Sexual predators who victimize children on the Internet are now becoming targets of a different kind of online predator – and law enforcement officials are hunting them all down.

In the past five years, federal authorities have arrested more than 11,000 "online predators," at least in part as a result of officers posing as minors on the Internet to attract would-be pedophiles. But the FBI is increasingly seeing cases of computer-savvy scammers posing as minors online to steal financial information or extort money from those would-be pedophiles.

The FBI is currently investigating a man and woman in Miamisburg, Ohio, who allegedly engaged seven men, including a middle school teacher in New York, in sexually explicit conversations on the Internet and then "tricked" them into divulging personal information and financial records, according to court documents obtained by Fox News.

The man and woman also allegedly tried to extort money from some of the men by threatening to reveal the men's sexually explicit conversations online, according to the court documents.

"This is definitely not the first of its kind," one FBI official said. There have been "several instances where the same activity was done to blackmail would-be offenders into sending money to the perpetrators," he said.

In the Ohio case, the couple under investigation engaged "a large number" of men last year in sexually explicit conversations over the Yahoo! instant messaging service, according to court documents. The couple allegedly sent images of female models to the men, who believed they were talking to the girls in the photos. But the couple also sent files to the men that, once opened and executed, gave "full and unauthorized access to [their] computer system," according to court documents.

"The subjects had gained access to the usernames and passwords to various Web sites accessed by the target males, including eBay, PayPal, and Deutsche Bank," court documents said. "The PayPal and eBay Web sites can store information about a user's bank accounts and credit cards. By gaining access to users' PayPal and eBay usernames and passwords, a subject could access and transfer funds from users' bank accounts and credit cards."

A Latin teacher at Edward Town Middle School in Sanborn, N.Y. was allegedly one of the couple's victims. The teacher had engaged in a sexually explicit conversation with someone he thought was a minor, but he was actually talking to what court documents called an "intruder."

"The intruder threatened to send a video detailing the conversations to ... Edward Town Middle School if [the teacher] failed to comply with the subject's demands," court documents said.

Shortly after the teacher told the "intruder" he did not have "sufficient resources" to comply with the demand, someone logged on to the school's internal system — using the teacher's username and password — and posted a link to the teacher's sexually explicit conversation.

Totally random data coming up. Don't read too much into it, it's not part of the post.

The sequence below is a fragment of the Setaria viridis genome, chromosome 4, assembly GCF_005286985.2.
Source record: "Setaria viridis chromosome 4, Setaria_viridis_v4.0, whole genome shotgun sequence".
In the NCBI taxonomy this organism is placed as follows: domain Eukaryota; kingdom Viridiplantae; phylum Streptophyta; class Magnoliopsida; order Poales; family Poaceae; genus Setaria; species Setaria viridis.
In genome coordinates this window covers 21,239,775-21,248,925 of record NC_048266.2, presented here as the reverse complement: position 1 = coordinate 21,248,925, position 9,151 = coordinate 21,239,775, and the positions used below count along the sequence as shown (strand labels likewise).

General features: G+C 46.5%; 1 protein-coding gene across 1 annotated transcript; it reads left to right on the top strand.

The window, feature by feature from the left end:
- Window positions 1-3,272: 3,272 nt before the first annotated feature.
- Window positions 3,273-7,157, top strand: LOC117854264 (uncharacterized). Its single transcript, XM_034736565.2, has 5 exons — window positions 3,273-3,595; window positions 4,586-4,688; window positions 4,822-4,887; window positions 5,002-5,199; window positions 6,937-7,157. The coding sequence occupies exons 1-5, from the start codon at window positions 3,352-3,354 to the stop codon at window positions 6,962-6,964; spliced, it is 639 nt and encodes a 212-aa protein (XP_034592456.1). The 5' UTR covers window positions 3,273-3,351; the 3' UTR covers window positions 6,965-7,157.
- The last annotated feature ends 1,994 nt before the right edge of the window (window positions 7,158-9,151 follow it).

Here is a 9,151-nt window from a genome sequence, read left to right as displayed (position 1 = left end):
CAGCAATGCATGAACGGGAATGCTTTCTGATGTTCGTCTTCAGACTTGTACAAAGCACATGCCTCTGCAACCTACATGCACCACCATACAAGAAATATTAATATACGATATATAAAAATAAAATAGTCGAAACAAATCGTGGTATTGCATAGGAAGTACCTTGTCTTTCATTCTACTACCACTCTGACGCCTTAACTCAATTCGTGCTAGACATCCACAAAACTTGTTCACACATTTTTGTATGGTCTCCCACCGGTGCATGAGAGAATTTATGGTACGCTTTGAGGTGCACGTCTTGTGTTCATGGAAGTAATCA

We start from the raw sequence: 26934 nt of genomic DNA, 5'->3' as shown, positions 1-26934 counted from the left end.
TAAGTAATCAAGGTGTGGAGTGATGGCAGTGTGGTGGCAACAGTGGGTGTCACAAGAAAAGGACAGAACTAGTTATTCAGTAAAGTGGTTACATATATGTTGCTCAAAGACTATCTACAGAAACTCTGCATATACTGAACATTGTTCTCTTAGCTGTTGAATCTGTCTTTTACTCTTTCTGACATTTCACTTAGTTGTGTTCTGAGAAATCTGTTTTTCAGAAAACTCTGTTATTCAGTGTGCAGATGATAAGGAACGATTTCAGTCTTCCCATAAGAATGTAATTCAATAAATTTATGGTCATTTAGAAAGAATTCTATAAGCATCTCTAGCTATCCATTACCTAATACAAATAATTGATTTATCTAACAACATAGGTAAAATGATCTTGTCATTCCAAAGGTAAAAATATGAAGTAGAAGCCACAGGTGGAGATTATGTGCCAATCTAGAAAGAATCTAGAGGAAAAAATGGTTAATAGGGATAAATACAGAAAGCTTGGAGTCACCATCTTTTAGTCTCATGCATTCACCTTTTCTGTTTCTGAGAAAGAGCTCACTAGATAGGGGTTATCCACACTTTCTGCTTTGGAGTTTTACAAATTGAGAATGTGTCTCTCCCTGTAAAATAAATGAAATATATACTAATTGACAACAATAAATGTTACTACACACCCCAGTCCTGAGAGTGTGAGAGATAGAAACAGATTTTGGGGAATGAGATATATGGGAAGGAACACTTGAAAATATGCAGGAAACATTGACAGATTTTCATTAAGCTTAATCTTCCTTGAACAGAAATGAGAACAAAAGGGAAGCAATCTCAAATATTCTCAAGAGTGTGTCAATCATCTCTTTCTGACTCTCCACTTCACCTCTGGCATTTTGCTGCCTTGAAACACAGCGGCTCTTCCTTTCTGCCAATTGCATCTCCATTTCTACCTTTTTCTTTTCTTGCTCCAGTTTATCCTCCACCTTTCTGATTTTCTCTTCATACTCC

The FBI has interviewed the teacher, but no federal charges have been filed against him, according to a search of court records.

In February, FBI agents raided the couple's home, after tracking the "intruder" to the home. Fox News has decided not to name the couple. In executing a search warrant, they seized computers and "computer related equipment," according to court documents.

FBI agents returned to the home last week, taking with them a desktop computer system that had a large "cartoon girl's face" on the front of it.

Charges have yet to be filed against anyone in the home, but a law enforcement official said charges could be coming.

It's unclear whether a motive in the case would be to obtain money or to punish pedophiles. But Paul Bresson, an FBI spokesman in Washington, said extortion cases often target people who are "particularly vulnerable."

"In a case like this, I suppose exposing someone for being [involved with] child pornography fits that bill," he said.

Asked whether he thought authorities should be easier on those who target pedophiles and other criminals, Bresson declined to comment, insisting, "Those are more prosecutorial decisions."

FBI officials in Washington and in other parts of the country didn't know exactly how many such cases they've worked on involving pedophiles being targeted online, but one official said "several offices" across the country have investigated similar crimes.

In 2002 the FBI arrested three men in Kentucky for extorting money from men who visited a "fake" child-pornography Web site, according to an FBI official.

The men hacked into their victims' computers and demanded money, insisting that if they didn't comply authorities would be notified that they visited a child-pornography site.

Twenty-one people from across the country sent the men money, totaling nearly $8,000 in two months, according to an Associated Press report at the time.

Attorneys for the three men said their goal was to target child pornographers and punish them.